The parental rights for custody are based on the child(ren) involved. Sometimes, a parent may have physical rights over the child, other times legal rights—or perhaps both. Physical and legal custody are just two different examples of common types of child custody, but there are several others. In some situations, for example, joint custody may be awarded to two parents, which means that both parents have an equal amount of parent custody rights. Biological mothers are awarded custody rights of any child(ren) in over seventy percent of all child custody cases. The rest is mostly joint custody, with only a small percentage of fathers receiving full parental custody rights. Because these statistics show that it is more challenging for a father to receive full custody rights, it is that much important for a father fighting for child custody rights to obtain an experienced family law attorney as soon as possible.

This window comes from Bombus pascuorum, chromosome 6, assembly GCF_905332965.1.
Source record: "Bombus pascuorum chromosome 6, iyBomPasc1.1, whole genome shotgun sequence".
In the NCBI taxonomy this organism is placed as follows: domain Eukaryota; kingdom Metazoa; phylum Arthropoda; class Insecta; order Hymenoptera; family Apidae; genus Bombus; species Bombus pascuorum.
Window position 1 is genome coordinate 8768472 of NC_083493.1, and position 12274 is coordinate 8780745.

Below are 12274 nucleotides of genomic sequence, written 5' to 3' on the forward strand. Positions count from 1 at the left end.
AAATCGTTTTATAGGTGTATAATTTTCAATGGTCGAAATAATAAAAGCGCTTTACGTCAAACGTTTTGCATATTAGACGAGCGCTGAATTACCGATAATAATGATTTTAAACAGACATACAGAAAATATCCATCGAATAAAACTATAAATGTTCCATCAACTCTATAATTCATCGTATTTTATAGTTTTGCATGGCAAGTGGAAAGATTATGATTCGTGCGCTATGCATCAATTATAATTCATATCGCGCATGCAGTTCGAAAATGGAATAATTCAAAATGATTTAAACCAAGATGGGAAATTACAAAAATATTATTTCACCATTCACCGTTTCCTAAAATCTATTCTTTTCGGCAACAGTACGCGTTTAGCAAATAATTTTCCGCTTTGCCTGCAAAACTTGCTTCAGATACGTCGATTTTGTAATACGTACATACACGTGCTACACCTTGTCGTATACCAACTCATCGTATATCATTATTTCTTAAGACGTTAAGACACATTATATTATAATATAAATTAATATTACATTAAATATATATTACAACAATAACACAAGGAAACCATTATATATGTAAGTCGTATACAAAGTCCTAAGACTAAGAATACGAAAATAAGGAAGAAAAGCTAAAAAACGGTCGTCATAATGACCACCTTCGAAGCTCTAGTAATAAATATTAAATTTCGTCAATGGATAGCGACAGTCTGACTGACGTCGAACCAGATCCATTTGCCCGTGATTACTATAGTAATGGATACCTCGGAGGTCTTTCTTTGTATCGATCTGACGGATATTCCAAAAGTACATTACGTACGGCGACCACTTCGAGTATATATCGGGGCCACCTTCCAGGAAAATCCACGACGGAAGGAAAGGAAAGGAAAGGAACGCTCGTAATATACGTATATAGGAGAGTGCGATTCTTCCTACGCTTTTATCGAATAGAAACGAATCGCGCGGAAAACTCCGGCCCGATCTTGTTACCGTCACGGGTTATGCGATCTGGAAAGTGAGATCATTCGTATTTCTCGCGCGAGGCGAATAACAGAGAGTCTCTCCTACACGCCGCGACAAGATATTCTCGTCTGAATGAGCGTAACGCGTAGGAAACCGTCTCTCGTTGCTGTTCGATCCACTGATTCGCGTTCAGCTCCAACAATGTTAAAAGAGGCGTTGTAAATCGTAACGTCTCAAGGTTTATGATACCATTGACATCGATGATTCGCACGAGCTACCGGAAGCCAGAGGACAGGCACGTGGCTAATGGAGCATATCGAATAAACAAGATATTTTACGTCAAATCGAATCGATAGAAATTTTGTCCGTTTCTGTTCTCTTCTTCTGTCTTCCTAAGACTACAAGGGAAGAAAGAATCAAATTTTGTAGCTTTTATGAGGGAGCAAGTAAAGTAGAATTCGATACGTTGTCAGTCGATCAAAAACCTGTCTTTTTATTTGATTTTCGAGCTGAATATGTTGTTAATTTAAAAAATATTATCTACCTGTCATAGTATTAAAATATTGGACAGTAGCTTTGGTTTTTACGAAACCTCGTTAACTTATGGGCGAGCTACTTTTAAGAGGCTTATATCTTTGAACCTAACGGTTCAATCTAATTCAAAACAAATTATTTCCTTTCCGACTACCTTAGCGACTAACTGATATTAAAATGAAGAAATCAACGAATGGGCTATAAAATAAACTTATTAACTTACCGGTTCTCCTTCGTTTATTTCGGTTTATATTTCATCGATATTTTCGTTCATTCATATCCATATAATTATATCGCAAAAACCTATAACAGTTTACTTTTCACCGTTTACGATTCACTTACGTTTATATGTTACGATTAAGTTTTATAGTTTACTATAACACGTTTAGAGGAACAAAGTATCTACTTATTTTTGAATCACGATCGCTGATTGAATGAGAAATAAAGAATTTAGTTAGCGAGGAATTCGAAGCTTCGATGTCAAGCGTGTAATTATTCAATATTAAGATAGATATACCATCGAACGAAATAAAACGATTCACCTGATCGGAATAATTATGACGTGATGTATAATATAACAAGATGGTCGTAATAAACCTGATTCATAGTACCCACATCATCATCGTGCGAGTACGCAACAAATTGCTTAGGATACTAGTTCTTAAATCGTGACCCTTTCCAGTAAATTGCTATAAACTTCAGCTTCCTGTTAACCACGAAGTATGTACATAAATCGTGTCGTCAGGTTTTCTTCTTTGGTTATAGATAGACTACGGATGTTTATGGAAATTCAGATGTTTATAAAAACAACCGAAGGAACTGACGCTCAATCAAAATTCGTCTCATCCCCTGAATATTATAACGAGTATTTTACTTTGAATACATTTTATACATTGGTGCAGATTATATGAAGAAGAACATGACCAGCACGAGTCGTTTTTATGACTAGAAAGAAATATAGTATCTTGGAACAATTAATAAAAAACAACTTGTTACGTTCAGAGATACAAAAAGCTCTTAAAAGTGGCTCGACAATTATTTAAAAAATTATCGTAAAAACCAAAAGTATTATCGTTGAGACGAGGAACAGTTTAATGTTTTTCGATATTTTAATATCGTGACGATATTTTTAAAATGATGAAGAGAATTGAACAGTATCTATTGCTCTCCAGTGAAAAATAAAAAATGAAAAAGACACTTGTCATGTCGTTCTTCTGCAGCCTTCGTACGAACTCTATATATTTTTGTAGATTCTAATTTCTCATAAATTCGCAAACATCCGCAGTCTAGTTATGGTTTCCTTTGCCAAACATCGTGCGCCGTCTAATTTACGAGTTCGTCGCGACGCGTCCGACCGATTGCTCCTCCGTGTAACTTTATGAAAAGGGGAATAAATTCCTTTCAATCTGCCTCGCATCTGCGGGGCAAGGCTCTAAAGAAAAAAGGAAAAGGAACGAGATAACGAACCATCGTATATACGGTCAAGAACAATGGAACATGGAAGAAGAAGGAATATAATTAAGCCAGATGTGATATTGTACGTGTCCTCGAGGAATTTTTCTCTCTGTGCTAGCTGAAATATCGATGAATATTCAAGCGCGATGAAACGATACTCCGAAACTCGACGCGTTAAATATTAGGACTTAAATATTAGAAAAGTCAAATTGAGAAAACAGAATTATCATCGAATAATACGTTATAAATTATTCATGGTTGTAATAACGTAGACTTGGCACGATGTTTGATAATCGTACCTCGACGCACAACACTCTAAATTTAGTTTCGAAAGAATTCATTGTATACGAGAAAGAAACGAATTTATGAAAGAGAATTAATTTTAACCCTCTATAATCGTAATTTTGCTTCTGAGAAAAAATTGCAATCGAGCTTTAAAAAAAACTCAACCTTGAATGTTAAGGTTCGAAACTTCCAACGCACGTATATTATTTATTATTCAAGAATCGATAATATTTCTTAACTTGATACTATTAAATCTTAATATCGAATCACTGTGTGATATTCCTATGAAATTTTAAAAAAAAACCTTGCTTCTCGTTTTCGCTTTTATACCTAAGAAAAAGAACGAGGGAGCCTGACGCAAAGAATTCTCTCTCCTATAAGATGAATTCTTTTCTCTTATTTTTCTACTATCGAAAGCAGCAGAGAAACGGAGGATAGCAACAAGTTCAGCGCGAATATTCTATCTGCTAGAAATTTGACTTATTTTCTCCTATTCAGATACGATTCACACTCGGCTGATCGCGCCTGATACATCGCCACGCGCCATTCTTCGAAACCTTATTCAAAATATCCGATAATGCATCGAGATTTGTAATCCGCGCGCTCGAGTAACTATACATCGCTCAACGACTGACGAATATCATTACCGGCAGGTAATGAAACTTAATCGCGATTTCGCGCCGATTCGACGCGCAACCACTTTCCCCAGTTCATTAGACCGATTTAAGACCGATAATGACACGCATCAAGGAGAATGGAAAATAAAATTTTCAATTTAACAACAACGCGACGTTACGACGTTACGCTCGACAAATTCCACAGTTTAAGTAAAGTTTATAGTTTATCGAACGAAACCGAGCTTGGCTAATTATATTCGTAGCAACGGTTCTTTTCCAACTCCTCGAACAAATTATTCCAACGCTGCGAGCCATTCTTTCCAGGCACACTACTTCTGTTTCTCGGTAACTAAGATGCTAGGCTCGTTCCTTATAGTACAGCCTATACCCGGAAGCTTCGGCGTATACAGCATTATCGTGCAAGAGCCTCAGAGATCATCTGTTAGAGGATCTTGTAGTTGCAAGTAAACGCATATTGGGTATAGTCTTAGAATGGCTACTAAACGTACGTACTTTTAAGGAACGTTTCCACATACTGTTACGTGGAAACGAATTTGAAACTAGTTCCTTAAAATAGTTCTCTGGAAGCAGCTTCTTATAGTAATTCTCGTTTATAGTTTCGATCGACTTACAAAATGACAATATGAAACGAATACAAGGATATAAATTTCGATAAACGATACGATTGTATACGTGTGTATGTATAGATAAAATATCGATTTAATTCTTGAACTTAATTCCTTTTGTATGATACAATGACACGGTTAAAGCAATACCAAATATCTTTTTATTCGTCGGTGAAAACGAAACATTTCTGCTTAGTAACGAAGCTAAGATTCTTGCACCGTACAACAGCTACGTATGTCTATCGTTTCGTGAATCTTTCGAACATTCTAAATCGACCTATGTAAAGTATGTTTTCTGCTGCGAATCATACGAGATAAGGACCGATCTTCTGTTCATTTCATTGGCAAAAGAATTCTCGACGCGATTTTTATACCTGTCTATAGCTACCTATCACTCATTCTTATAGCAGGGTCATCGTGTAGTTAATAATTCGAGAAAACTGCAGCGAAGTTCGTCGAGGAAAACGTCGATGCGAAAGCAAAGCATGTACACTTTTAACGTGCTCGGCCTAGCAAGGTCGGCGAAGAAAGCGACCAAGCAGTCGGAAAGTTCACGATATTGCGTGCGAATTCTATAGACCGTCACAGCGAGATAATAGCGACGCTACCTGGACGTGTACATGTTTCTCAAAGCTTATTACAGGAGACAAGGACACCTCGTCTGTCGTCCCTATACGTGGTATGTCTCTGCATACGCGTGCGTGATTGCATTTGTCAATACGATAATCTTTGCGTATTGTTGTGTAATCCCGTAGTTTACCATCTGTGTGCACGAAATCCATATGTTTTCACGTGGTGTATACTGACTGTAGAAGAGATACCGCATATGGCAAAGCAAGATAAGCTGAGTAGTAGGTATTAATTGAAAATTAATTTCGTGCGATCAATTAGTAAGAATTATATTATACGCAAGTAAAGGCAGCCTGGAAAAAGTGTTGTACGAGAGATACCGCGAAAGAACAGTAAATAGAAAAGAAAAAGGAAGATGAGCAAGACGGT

When a child custody case is presented to a judge, the judge takes many different things into consideration before deciding whom to award custody rights to. The child’s age, behavior of the parents, who the child chooses to live with, the financial situation of both parents, and household stability are just some of the many factors that are considered before a final decision is made.
Did you know?
Child custody rights are sometimes awarded to other family members, such as grandparents, but often these rights are awarded to parents.
Legal judgments in child custody rights cases usually prefer biological parents when it comes to awarding custody, so long as they deem one of the parents to be a suitable guardian for the child.